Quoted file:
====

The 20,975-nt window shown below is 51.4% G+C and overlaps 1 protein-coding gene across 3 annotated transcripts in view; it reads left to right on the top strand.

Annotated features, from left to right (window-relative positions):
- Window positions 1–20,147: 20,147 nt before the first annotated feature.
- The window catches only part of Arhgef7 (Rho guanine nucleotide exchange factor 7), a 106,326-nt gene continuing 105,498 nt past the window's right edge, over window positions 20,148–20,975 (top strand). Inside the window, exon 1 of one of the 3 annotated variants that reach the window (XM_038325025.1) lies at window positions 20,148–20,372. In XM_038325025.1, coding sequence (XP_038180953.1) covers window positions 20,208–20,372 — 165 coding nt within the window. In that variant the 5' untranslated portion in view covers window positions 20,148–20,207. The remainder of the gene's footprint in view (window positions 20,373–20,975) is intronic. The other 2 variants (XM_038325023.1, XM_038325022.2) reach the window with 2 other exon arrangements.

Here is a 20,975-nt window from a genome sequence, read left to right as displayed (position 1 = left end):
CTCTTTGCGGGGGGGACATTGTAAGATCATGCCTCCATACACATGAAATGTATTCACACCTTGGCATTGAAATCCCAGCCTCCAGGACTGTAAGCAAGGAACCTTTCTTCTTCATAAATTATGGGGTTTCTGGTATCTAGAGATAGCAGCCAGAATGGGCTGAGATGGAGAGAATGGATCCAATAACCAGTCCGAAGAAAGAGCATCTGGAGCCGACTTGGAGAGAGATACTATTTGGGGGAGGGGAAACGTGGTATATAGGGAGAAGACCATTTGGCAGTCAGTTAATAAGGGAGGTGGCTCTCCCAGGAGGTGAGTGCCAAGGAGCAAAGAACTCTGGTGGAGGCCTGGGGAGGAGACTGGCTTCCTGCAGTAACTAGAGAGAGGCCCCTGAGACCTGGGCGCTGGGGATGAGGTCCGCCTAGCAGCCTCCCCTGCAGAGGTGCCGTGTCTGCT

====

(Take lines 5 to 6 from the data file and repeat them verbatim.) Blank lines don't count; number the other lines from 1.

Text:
Here is a 20,975-nt window from a genome sequence, read left to right as displayed (position 1 = left end):
CTCTTTGCGGGGGGGACATTGTAAGATCATGCCTCCATACACATGAAATGTATTCACACCTTGGCATTGAAATCCCAGCCTCCAGGACTGTAAGCAAGGAACCTTTCTTCTTCATAAATTATGGGGTTTCTGGTATCTAGAGATAGCAGCCAGAATGGGCTGAGATGGAGAGAATGGATCCAATAACCAGTCCGAAGAAAGAGCATCTGGAGCCGACTTGGAGAGAGATACTATTTGGGGGAGGGGAAACGTGGTATATAGGGAGAAGACCATTTGGCAGTCAGTTAATAAGGGAGGTGGCTCTCCCAGGAGGTGAGTGCCAAGGAGCAAAGAACTCTGGTGGAGGCCTGGGGAGGAGACTGGCTTCCTGCAGTAACTAGAGAGAGGCCCCTGAGACCTGGGCGCTGGGGATGAGGTCCGCCTAGCAGCCTCCCCTGCAGAGGTGCCGTGTCTGCT